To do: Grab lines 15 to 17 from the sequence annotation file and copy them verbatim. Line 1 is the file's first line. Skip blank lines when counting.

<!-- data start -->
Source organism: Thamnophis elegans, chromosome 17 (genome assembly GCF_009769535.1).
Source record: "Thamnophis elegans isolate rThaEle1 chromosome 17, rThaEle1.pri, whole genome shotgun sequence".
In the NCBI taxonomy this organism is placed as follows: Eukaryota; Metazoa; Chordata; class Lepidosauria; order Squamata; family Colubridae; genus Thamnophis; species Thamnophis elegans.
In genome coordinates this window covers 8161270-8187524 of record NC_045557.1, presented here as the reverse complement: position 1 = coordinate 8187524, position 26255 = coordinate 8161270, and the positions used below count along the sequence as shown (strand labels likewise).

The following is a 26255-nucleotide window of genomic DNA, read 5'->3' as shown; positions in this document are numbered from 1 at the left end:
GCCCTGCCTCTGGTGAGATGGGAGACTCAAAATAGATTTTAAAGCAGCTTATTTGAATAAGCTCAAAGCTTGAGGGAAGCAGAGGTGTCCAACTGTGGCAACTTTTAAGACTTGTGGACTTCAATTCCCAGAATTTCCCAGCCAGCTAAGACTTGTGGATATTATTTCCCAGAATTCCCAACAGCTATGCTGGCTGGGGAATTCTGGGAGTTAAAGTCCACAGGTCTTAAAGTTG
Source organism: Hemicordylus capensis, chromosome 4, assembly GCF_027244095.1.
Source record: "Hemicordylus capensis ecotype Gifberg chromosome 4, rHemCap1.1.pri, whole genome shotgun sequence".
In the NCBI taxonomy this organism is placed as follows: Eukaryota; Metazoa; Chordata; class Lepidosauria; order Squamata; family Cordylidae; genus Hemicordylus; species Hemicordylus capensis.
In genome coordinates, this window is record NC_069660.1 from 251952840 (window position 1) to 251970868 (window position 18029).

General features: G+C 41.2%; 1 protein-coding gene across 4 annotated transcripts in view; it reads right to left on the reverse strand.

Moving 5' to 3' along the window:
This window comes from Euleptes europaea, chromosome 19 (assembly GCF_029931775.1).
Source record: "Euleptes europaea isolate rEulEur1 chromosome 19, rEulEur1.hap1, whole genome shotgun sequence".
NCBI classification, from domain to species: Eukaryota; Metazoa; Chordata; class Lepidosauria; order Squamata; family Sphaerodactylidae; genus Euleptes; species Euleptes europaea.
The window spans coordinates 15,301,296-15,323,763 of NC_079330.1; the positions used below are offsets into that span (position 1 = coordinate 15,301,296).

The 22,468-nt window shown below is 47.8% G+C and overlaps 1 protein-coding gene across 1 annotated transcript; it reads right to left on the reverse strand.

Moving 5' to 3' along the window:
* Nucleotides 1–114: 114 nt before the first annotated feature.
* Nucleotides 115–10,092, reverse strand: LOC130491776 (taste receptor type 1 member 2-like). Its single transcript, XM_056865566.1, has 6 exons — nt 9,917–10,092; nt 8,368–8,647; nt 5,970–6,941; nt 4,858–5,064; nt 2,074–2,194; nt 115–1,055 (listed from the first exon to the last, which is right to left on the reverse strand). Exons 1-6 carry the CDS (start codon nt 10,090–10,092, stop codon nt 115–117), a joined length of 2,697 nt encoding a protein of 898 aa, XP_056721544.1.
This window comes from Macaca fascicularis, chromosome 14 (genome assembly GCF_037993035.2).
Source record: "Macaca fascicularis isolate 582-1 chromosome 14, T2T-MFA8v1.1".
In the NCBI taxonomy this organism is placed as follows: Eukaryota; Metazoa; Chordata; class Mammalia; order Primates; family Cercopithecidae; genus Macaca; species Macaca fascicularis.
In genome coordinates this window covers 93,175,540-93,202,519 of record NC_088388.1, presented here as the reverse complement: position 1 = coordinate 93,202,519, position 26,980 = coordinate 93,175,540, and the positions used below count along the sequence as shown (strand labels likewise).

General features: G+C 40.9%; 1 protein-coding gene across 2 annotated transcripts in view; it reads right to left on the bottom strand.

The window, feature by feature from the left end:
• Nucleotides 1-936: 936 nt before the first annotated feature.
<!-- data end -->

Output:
NCBI classification, from domain to species: Eukaryota; Metazoa; Chordata; class Lepidosauria; order Squamata; family Sphaerodactylidae; genus Euleptes; species Euleptes europaea.
The window spans coordinates 15,301,296-15,323,763 of NC_079330.1; the positions used below are offsets into that span (position 1 = coordinate 15,301,296).

The 22,468-nt window shown below is 47.8% G+C and overlaps 1 protein-coding gene across 1 annotated transcript; it reads right to left on the reverse strand.